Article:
Increasing the quality of a soil—enhancing it as a habitat for plant roots and beneficial organisms—takes a lot of thought and action over many years. Of course, there are things that can be done right off—plant a cover crop this fall or just make a New Year’s resolution not to work soils that really aren’t ready in the spring (and then stick with it). Other changes take more time. You need to study carefully before drastically changing crop rotations, for example. How will the new crops be marketed, and are the necessary labor and machinery available?
All actions taken to improve soil health should contribute to one or more of the following: (a) growing healthy plants, (b) stressing pests, and (c) increasing beneficial organisms. First, various practices to build up and maintain high levels of soil organic matter are key. Second, developing and maintaining the best possible soil physical condition often require other types of practices, in addition to those that directly impact soil organic matter. Paying better attention to soil tilth and compaction is more important than ever, because of the use of very heavy field machinery. Last, although good organic matter management goes a long way toward providing good plant nutrition in an environmentally sound way, good nutrient management involves additional practices. In this chapter we’ll focus on issues of organic matter management.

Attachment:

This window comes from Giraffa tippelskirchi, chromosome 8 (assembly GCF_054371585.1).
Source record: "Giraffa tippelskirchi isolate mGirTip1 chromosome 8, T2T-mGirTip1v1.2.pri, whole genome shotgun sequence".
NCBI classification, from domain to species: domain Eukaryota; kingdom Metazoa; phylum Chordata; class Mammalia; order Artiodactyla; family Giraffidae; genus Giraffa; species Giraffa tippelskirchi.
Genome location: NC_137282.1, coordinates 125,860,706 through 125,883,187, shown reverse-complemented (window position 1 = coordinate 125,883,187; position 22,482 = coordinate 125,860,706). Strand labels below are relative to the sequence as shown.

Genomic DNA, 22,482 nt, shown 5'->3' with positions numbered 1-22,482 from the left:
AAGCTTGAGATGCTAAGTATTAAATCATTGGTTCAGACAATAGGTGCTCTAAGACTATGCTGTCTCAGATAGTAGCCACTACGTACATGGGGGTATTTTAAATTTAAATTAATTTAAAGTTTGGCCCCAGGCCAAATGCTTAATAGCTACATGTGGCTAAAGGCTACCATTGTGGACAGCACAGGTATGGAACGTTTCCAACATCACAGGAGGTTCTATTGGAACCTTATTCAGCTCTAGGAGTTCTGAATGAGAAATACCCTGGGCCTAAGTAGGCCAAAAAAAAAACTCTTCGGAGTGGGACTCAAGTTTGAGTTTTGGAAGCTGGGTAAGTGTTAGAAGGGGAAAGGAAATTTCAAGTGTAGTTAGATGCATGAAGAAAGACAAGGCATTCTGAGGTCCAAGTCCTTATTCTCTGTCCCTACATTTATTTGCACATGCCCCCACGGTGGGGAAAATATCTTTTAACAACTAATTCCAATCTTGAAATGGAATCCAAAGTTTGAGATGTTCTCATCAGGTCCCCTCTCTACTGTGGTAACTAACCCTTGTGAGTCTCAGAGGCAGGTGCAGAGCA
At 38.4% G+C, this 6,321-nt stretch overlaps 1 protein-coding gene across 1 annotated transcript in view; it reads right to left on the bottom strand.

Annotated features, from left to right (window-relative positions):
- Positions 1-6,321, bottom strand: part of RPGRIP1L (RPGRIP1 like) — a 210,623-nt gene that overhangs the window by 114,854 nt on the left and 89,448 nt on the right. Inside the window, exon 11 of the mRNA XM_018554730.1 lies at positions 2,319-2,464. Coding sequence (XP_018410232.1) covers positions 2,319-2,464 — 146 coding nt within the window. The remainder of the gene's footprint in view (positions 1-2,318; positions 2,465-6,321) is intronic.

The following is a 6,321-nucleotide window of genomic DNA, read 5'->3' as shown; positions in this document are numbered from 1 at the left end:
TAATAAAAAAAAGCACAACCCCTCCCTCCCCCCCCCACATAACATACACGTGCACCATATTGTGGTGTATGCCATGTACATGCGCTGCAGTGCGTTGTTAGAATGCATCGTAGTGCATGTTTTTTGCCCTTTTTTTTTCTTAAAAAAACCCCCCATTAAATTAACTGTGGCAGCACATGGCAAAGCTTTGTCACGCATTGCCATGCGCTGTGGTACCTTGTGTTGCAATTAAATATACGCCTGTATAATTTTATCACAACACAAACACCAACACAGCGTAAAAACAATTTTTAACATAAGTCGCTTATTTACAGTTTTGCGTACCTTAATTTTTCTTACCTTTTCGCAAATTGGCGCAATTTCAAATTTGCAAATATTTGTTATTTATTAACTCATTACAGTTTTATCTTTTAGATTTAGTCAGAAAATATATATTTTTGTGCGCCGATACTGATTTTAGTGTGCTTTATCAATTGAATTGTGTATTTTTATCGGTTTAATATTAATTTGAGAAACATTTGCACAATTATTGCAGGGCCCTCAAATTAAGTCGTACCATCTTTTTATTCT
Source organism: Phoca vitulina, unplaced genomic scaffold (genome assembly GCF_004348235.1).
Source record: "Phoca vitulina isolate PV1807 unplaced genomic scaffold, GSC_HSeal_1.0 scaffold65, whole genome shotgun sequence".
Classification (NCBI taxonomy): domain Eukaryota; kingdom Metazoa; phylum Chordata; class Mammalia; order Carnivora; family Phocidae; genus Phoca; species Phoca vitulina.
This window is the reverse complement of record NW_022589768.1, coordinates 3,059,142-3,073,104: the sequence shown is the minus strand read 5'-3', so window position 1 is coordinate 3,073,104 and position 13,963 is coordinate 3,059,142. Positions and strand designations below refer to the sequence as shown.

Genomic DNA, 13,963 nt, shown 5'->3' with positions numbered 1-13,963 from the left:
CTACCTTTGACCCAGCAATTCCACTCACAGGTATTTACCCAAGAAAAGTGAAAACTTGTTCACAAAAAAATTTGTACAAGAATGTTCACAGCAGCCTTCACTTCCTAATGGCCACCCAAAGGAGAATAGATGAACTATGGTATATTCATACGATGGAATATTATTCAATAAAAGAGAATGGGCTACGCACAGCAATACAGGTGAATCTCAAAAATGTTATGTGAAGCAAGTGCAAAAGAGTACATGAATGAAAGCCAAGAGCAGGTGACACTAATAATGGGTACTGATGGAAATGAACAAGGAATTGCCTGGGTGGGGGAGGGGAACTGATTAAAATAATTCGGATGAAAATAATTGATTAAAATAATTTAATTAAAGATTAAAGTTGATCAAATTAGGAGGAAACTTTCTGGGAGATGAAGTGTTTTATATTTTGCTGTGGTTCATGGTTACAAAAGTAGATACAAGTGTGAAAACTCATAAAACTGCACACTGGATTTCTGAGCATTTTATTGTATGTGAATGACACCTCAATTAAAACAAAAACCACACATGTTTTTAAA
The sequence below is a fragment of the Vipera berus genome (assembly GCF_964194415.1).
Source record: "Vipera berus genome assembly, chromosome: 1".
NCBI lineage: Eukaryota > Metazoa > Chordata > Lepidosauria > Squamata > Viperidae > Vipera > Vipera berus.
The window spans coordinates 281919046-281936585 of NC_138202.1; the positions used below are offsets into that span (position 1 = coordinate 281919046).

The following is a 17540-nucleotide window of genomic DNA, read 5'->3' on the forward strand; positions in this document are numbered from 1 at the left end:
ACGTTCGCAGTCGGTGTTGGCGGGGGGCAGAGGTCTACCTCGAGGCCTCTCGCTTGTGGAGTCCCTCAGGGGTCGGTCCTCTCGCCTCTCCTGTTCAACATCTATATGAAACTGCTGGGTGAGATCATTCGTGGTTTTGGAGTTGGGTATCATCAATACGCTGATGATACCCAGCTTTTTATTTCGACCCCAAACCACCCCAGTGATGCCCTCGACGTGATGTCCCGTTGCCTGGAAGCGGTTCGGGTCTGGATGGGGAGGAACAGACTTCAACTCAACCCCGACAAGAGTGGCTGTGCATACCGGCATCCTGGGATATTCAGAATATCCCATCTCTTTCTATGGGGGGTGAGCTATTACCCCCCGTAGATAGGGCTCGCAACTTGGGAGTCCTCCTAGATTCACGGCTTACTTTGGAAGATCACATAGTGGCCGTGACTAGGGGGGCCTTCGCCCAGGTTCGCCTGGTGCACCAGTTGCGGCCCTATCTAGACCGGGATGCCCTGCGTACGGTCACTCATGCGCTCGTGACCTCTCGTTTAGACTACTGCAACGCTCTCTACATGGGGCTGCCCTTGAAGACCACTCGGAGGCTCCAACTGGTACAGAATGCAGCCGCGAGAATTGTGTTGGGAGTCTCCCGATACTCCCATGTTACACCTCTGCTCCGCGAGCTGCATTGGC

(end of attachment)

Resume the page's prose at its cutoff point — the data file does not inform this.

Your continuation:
Because organic matter is lost from the soil through decay, washing, and leaching,and because large amounts are required every year for crop production, the necessity of maintaining the active organic-matter content of the soil, to say nothing of the desirability of increasing it on many depleted soils, is a difficult problem.
—A.F. Gustafson, 1941